Ohorongo Cement supports three nursing students



Three disadvantaged nursing students received bursaries from Ohorongo Otavi Community Trust (OOCT), in collaboration with the Ministry of Health and Social Services (MOHSS), to further pursue their studies.

The handover took place in Windhoek last month where the three students, one from Welwitchia University and two from the University of Namibia (Unam) received bursaries worth N$60 540 in total.

Ohorongo Cement recently approached the MOHSS for guidance regarding the allocation of bursaries within the healthcare fraternity. The decision to award the bursaries to the selected three nursing students, was proposed by deputy minister, Juliet Kavetuna, who made the selection based on merit, in a clear and transparent manner.

“Instead of just supporting one student within healthcare, it made more sense to assist more than one student, especially in light of the fact that they are disadvantaged,” Kavetuna said.

To date, Ohorongo Cement has invested more than N$ 10 million towards various corporate social responsibility projects throughout Namibia.

Youth Corner, courtesy of Ohorogo Cement, brings you an interview with one of the beneficiary students, Henry Dollar.

What is the name you are most commonly known by?

Here at the institution everyone calls me Henry, but where I come from, I’m known as Dollar.

Where did your interest in nursing start?

It started a long time ago, when I was about three years of age. Then I practiced nursing and medicine on a much lower level, by giving my relatives water mixed with sugar and salt. When they had wounds, I would crush some leaves and apply it to their wounds and sometimea it helped. They then started calling me, Doctor Nurse Dollar.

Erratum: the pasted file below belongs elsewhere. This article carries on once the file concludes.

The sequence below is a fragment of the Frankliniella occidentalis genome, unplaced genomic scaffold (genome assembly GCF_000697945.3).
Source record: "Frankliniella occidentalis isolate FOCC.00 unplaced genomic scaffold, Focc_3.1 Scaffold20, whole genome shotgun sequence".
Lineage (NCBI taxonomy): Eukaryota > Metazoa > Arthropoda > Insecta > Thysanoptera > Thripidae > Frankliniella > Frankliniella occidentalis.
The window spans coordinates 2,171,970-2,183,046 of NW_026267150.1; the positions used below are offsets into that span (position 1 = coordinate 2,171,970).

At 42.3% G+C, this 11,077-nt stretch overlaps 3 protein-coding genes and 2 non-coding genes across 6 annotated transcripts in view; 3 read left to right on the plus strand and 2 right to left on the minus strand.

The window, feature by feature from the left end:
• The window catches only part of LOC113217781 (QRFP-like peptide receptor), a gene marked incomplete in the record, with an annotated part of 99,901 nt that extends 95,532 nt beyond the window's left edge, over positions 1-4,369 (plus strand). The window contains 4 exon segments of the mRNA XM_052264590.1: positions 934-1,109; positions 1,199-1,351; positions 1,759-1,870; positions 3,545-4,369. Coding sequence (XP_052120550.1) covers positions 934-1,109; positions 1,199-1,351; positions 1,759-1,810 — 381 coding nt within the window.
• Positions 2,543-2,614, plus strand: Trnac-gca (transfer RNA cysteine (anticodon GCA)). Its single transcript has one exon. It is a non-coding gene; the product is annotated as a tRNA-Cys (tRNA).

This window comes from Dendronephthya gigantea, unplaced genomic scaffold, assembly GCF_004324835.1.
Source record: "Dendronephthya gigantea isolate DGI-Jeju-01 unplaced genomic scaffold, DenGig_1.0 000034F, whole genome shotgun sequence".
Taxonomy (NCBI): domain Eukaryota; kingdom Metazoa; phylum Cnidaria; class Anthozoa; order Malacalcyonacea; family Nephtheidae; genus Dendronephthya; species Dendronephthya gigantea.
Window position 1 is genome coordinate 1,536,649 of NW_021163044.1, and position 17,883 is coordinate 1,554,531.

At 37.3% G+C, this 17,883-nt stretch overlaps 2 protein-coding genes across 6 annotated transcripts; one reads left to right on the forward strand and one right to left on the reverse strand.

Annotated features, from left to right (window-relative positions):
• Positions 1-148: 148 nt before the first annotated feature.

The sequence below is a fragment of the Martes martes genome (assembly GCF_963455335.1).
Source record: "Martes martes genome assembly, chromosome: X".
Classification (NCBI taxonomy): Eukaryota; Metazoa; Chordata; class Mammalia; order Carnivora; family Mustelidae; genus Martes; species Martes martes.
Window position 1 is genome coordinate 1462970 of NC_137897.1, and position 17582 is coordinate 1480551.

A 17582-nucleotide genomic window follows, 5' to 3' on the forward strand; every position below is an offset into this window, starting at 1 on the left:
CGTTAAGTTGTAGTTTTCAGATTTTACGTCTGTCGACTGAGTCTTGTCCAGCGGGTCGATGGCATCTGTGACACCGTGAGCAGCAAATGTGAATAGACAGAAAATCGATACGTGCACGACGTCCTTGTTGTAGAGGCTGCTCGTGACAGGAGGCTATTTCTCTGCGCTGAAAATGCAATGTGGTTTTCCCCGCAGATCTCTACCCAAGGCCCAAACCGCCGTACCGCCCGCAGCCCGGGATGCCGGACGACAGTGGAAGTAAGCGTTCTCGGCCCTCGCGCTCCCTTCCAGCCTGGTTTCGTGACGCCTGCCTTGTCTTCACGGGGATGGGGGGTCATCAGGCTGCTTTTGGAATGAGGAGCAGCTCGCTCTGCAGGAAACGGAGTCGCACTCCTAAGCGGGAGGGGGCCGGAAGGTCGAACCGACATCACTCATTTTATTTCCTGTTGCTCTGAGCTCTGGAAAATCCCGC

Is this your first year of tertiary studies?

Yes, it is my first year at a tertiary institution.

You have been earmarked as underprivileged students, needing assistance with tuition fees. How does this bursary contribution from the Ohorongo Otavi Community Trust influence your life?

 I have no words to describe it fully, but I call this bursary a lifeline that saved me, while I was drowning. It is a bridge that will help me to realise my dreams, and in so doing my circumstances will turn around and it will indirectly change other people’s lives in the near future.

If you had to give advice to other young ones out there, what would it be?

 First and foremost I would tell them to put God first in their lives. Secondly, I would tell them to never give up on their dreams and passion. Even if it looks as if there is no way out, keep moving forward. God will make a way that you didn’t expect.

Thirdly, be committed to what you engage in. Hard work pays off and diligence will take you beyond your dreams. Remember that others have done it before you, so you can also do it too… have limited fun!



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